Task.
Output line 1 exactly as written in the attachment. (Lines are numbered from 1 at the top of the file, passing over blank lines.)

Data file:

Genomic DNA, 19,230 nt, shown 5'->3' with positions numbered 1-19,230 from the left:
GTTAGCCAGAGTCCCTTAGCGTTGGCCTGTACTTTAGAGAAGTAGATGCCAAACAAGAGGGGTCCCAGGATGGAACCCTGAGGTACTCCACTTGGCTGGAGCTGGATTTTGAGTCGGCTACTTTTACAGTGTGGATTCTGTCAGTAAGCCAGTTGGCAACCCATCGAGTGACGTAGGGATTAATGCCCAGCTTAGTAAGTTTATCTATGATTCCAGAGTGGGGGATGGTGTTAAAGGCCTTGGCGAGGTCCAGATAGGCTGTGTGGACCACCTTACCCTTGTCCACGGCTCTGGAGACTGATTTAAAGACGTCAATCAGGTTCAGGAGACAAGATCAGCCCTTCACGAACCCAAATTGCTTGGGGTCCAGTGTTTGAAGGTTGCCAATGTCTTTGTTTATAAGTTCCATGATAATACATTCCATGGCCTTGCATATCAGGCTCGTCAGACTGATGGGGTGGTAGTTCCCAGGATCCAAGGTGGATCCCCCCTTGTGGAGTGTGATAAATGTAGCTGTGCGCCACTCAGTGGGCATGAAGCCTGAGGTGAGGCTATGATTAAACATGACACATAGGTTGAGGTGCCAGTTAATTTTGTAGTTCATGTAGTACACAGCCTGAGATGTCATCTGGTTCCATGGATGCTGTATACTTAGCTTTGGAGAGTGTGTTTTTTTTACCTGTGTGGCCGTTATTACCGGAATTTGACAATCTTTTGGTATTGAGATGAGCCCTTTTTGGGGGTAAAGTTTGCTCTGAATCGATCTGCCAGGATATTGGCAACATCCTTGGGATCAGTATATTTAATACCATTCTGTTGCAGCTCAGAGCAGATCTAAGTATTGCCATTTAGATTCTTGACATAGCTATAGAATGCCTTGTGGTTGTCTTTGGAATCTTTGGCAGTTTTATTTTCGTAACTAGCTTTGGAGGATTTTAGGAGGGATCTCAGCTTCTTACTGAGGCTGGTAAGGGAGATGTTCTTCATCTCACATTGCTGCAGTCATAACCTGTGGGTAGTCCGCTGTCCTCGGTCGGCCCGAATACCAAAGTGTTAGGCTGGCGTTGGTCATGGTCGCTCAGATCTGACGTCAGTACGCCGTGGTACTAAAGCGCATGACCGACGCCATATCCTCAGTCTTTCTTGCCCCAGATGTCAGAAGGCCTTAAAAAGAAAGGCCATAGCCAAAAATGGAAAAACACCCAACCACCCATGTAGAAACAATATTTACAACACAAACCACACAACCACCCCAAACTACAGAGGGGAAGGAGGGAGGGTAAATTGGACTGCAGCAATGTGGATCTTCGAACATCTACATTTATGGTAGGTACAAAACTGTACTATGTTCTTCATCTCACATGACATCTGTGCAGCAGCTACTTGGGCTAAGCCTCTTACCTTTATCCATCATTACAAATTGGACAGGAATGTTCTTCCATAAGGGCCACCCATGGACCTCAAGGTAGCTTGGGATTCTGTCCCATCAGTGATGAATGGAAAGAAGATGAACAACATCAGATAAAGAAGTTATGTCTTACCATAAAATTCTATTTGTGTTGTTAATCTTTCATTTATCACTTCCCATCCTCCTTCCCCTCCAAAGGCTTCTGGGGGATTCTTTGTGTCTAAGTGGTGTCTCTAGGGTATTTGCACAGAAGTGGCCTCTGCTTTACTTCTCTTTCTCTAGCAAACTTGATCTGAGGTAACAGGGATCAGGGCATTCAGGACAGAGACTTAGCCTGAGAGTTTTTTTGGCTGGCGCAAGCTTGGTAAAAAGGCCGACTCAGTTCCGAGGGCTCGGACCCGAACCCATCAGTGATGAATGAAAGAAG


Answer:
Genomic DNA, 19,230 nt, shown 5'->3' with positions numbered 1-19,230 from the left: